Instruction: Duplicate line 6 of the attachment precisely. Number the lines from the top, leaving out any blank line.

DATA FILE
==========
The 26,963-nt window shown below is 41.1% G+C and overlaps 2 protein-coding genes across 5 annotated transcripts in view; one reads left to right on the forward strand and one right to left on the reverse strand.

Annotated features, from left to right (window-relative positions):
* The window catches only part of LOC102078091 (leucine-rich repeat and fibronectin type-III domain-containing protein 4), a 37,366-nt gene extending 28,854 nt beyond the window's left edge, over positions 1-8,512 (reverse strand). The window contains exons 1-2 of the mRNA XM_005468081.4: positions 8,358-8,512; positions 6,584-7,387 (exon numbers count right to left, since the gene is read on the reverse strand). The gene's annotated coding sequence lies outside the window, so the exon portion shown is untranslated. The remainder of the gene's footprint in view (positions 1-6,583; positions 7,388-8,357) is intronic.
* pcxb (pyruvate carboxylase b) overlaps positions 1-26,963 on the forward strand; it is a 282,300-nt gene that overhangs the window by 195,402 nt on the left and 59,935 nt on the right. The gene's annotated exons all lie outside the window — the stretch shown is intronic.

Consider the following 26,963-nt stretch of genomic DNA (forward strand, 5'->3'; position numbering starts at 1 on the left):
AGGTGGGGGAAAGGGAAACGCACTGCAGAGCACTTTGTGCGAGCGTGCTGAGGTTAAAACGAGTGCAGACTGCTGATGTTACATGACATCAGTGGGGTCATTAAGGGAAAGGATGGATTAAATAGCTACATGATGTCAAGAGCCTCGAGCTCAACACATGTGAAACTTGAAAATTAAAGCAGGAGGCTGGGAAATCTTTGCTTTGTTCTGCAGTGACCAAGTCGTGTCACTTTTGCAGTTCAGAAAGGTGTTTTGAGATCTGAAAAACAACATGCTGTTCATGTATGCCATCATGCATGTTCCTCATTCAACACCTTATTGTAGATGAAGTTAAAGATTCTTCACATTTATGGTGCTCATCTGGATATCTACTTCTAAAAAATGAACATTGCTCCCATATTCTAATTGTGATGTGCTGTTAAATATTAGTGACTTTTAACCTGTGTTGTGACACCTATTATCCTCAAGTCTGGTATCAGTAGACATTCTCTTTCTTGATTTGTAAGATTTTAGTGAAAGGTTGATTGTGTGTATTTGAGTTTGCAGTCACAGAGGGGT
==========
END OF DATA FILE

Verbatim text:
AGGTGGGGGAAAGGGAAACGCACTGCAGAGCACTTTGTGCGAGCGTGCTGAGGTTAAAACGAGTGCAGACTGCTGATGTTACATGACATCAGTGGGGTCATTAAGGGAAAGGATGGATTAAATAGCTACATGATGTCAAGAGCCTCGAGCTCAACACATGTGAAACTTGAAAATTAAAGCAGGAGGCTGGGAAATCTTTGCTTTGTTCTGCAGTGACCAAGTCGTGTCACTTTTGCAGTTCAGAAAGGTGTTTTGAGATCTGAAAAACAACATGCTGTTCATGTATGCCATCATGCATGTTCCTCATTCAACACCTTATTGTAGATGAAGTTAAAGATTCTTCACATTTATGGTGCTCATCTGGATATCTACTTCTAAAAAATGAACATTGCTCCCATATTCTAATTGTGATGTGCTGTTAAATATTAGTGACTTTTAACCTGTGTTGTGACACCTATTATCCTCAAGTCTGGTATCAGTAGACATTCTCTTTCTTGATTTGTAAGATTTTAGTGAAAGGTTGATTGTGTGTATTTGAGTTTGCAGTCACAGAGGGGT